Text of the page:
The only power that matters is the power to love and love is made perfect through the “weakness” of humility. The paradox may seem confusing, but what’s confusing is that we consider it (like so many other spiritual truths) a paradox. We struggle over the way weakness can perfect power while, in reality, the perfection of power is in weakness. Maybe if we were some other type of being other than human we could understand this. But, as it is, we consider weakness a liability. Why not? Look at all those other things we’ve got backward.
The first reading for Transfiguration Sunday is the one about Abraham and his son, Isaac. It is a reading I’ve always found pregnant with meditation fodder. Apart from the obviously analogous redemption scenario foreshadowing the Father’s giving You up todeath for the good of all, there is the more immediate consideration of consenting to the will of God over one’s own will.
I find myself reflecting on my own actions if I were in Abraham’s place. First, we must accept that God is the “be-all and end-all” of our very existence. Nothing should matter more to us than our relationship with God. Thus, even if He were to ask us to do the unspeakable, even the unthinkable, there should be no hesitation in our answer. This was Abraham’s situation. Whether the story is fact or fiction the point is made. If we truly understand who we are and who God is in our lives, and if we truly profess to believe in and love God, then there is no hesitation in doing whatever he would ask of us.
I shudder and convulse at the picture of me standing over my son or daughter with an instrument of death awaiting Your command to proceed. My sensibilities are less offended if I consider this whole scenario a story meant to make a point about obedience to God’s will. Maybe I make this choice because I know I could not kill my child and I also know that God held back Abraham’s hand. But Abraham put God first and was actually willing to do it.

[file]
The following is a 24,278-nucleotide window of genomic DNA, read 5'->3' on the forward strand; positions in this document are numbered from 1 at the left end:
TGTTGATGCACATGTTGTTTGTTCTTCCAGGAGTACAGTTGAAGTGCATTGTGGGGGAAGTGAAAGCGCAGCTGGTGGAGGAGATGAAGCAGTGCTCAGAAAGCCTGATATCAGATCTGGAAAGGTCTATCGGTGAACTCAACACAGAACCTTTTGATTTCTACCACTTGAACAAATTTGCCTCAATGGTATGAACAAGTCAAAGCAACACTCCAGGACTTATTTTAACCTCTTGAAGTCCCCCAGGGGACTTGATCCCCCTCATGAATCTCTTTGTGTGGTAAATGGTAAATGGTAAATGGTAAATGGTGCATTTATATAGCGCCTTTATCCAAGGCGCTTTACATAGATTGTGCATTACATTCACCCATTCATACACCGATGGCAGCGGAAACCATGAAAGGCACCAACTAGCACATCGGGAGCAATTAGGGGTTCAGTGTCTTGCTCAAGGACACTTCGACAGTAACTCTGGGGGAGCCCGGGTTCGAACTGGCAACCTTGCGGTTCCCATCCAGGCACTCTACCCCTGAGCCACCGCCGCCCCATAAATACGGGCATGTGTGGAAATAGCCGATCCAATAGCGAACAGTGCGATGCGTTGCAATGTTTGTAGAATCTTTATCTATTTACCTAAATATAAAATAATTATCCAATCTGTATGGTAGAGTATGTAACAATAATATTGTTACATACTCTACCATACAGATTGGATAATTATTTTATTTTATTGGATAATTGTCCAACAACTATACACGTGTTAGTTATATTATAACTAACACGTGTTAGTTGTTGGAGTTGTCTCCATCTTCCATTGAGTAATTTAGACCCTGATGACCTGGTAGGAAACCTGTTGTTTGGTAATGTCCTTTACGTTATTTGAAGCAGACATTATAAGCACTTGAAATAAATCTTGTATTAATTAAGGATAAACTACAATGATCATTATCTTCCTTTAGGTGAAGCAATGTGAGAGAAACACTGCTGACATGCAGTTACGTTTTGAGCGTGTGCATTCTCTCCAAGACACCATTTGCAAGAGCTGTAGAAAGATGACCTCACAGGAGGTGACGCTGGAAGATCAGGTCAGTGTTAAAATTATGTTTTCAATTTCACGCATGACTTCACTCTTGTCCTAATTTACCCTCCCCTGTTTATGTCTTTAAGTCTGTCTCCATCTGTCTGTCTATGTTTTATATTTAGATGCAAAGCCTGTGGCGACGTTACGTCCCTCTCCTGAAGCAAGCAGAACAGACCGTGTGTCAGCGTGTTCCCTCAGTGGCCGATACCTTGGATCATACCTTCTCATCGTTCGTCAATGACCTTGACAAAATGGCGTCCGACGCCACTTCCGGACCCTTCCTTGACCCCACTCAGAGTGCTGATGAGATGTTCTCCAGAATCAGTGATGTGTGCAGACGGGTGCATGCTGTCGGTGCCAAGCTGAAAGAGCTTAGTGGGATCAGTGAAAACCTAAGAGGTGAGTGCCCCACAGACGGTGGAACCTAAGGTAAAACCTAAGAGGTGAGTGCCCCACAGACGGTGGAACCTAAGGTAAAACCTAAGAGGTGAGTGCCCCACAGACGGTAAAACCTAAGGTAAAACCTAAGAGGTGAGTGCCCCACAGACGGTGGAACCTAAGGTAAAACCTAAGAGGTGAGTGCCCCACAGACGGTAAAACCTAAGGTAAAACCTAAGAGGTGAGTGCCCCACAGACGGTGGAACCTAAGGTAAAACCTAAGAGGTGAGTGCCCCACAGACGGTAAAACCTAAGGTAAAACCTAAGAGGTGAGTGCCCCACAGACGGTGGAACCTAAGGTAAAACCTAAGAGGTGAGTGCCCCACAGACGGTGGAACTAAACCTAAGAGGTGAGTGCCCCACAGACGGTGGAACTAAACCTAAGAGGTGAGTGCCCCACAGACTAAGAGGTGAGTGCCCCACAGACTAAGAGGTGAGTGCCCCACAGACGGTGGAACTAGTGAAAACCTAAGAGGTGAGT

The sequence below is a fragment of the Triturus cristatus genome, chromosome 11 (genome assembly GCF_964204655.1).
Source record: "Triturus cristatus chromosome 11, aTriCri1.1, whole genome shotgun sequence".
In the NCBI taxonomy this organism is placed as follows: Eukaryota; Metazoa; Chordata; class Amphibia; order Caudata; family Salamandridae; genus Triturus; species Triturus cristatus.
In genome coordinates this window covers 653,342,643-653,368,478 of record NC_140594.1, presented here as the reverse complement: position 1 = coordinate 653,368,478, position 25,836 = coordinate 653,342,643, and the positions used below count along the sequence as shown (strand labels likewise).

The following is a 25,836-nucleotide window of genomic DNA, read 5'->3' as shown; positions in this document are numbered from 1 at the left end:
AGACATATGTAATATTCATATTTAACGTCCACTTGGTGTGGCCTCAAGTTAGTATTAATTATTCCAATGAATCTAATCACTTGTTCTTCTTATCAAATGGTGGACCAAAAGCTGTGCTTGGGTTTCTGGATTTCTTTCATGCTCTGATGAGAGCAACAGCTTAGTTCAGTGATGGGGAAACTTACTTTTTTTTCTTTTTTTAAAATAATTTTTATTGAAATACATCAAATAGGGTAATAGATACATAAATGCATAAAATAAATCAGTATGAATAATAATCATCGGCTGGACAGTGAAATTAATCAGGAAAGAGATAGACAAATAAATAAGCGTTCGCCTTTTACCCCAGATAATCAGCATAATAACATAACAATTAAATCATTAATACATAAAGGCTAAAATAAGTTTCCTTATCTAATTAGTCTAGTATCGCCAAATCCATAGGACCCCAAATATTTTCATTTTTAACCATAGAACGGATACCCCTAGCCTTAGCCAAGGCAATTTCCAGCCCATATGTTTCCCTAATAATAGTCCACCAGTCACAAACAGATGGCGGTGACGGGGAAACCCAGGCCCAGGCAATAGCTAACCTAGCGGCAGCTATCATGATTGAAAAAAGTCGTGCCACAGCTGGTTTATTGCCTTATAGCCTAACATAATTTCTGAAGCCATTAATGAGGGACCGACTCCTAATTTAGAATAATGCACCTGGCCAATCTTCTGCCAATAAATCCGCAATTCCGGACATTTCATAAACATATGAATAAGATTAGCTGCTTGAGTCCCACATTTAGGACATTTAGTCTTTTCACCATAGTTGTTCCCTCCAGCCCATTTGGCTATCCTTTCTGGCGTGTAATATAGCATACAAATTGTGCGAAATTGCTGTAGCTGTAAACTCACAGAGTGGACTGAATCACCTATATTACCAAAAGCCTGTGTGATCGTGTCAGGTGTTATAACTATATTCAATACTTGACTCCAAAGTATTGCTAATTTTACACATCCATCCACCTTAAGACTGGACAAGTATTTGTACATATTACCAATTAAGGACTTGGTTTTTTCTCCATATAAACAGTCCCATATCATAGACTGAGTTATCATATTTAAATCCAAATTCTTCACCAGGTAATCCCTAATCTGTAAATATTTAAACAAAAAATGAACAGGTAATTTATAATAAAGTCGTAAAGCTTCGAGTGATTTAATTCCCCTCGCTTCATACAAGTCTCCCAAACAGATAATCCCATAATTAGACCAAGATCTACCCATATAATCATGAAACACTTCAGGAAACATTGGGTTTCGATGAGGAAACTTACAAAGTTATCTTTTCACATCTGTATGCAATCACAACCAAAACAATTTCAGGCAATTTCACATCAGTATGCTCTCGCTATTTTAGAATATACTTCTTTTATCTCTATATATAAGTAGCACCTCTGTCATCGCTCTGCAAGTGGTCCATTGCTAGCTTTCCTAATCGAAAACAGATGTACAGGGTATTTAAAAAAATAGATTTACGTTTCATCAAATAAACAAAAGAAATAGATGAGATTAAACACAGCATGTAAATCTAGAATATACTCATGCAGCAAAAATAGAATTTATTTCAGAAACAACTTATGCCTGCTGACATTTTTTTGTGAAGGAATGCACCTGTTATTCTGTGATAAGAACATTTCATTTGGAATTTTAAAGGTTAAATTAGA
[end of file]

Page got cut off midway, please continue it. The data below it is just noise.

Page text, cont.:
If asked, I would say that I love God more than myself or anybody else. But my actions don’t always support this. I would not bet the farm on my faith. Abraham was willing to bet the farm; and there is the difference. The faith of Abraham was so staunch that he was able to see clearly that doing Your will was more important than any relationship with a human. Abraham was at the entirely opposite pole from the rich young man in the New Testament. But even him You looked upon with great love.
If we’re serious about our relationship with You we think often about our relationships with others; for it is in seeing You in others, as the Father sees You in us, that we flourish.
My wife and I recently saw a movie in which You, Jesus, were portrayed as the proprietor of a contemporary diner. There were many thought-provoking elements to this movie. One of the most salient to me was that the distinctions made between friends and enemies are distinctions made by us – not by God. In making these distinctions I think people often use the rationale that this or that person is, in the eyes of God, not a good person, a sinner, a scoundrel, a traitor, and, thus, an enemy. But these judgments are ours.
It is quite likely that, in reality, the “enemy” label is a convenient way of pigeon-holing those with whom we disagree. This, of course, gives us and those in our corner the status of “friends.” We, at least subconsciously say, ‘God must not like this person. Therefore he/she is an enemy.’ Even when we repress these sentiments their residue remains. There is, however, a difference between recognizing and condemning those who may be against you.
Your Father knows full-well who is against Him. You knew full-well who was against You in Your own time and who is against You now. Yet Your Father and You write off no one. Writing people off is what I do. If I would see through God’s eyes I would have no enemies – only friends, some of whom do not agree with me nor I with them. With us humans there are degrees of friendship. That is because the unconditional love of God is so hard for us; but we seek to have it. A good starting point may be to reflect on why we have enemies.